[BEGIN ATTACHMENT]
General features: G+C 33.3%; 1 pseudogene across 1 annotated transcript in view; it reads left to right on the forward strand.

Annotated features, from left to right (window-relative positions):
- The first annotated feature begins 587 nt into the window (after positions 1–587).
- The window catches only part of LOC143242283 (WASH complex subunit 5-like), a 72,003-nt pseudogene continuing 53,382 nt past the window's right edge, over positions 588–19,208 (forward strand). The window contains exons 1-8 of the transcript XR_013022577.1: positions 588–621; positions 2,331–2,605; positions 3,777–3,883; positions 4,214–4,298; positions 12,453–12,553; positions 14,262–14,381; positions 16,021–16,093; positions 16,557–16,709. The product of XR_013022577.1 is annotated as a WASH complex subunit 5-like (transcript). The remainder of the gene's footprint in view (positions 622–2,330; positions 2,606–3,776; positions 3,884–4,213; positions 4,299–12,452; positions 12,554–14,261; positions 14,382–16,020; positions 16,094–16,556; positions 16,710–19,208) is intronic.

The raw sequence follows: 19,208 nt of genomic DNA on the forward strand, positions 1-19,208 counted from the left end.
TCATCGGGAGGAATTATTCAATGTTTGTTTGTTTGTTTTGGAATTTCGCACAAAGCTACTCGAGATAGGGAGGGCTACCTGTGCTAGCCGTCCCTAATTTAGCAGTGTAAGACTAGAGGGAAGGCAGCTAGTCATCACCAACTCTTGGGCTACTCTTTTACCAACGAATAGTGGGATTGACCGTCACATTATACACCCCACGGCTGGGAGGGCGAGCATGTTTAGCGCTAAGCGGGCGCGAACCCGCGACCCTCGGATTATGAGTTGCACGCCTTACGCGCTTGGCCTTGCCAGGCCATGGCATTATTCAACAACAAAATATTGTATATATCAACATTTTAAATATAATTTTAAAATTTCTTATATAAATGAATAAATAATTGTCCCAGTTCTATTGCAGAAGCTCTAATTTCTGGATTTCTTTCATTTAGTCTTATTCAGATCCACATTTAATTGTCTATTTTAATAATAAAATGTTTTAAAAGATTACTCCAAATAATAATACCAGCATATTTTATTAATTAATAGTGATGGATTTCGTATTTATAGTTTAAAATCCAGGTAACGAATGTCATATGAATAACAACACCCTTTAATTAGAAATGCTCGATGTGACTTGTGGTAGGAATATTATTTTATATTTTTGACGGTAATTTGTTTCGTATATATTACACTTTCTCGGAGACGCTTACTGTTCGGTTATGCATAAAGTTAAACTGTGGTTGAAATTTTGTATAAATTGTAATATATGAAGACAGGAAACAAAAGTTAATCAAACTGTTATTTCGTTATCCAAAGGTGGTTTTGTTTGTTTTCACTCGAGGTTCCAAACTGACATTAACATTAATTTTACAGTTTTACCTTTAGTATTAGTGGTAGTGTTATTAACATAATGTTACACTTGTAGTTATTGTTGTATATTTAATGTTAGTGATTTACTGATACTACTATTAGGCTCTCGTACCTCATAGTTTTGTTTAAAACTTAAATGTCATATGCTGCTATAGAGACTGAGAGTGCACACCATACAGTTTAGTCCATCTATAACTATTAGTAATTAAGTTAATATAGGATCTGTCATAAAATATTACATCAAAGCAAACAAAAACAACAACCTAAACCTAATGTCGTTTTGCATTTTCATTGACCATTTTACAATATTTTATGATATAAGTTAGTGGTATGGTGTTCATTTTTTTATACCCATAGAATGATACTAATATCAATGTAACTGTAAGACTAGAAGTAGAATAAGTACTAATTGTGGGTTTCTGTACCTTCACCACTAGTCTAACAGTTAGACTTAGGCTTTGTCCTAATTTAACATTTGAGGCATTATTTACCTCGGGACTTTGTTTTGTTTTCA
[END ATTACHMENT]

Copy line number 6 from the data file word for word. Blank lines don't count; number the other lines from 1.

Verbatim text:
TCATCGGGAGGAATTATTCAATGTTTGTTTGTTTGTTTTGGAATTTCGCACAAAGCTACTCGAGATAGGGAGGGCTACCTGTGCTAGCCGTCCCTAATTTAGCAGTGTAAGACTAGAGGGAAGGCAGCTAGTCATCACCAACTCTTGGGCTACTCTTTTACCAACGAATAGTGGGATTGACCGTCACATTATACACCCCACGGCTGGGAGGGCGAGCATGTTTAGCGCTAAGCGGGCGCGAACCCGCGACCCTCGGATTATGAGTTGCACGCCTTACGCGCTTGGCCTTGCCAGGCCATGGCATTATTCAACAACAAAATATTGTATATATCAACATTTTAAATATAATTTTAAAATTTCTTATATAAATGAATAAATAATTGTCCCAGTTCTATTGCAGAAGCTCTAATTTCTGGATTTCTTTCATTTAGTCTTATTCAGATCCACATTTAATTGTCTATTTTAATAATAAAATGTTTTAAAAGATTACTCCAAATAATAATACCAGCATATTTTATTAATTAATAGTGATGGATTTCGTATTTATAGTTTAAAATCCAGGTAACGAATGTCATATGAATAACAACACCCTTTAATTAGAAATGCTCGATGTGACTTGTGGTAGGAATATTATTTTATATTTTTGACGGTAATTTGTTTCGTATATATTACACTTTCTCGGAGACGCTTACTGTTCGGTTATGCATAAAGTTAAACTGTGGTTGAAATTTTGTATAAATTGTAATATATGAAGACAGGAAACAAAAGTTAATCAAACTGTTATTTCGTTATCCAAAGGTGGTTTTGTTTGTTTTCACTCGAGGTTCCAAACTGACATTAACATTAATTTTACAGTTTTACCTTTAGTATTAGTGGTAGTGTTATTAACATAATGTTACACTTGTAGTTATTGTTGTATATTTAATGTTAGTGATTTACTGATACTACTATTAGGCTCTCGTACCTCATAGTTTTGTTTAAAACTTAAATGTCATATGCTGCTATAGAGACTGAGAGTGCACACCATACAGTTTAGTCCATCTATAACTATTAGTAATTAAGTTAATATAGGATCTGTCATAAAATATTACATCAAAGCAAACAAAAACAACAACCTAAACCTAATGTCGTTTTGCATTTTCATTGACCATTTTACAATATTTTATGATATAAGTTAGTGGTATGGTGTTCATTTTTTTATACCCATAGAATGATACTAATATCAATGTAACTGTAAGACTAGAAGTAGAATAAGTACTAATTGTGGGTTTCTGTACCTTCACCACTAGTCTAACAGTTAGACTTAGGCTTTGTCCTAATTTAACATTTGAGGCATTATTTACCTCGGGACTTTGTTTTGTTTTCA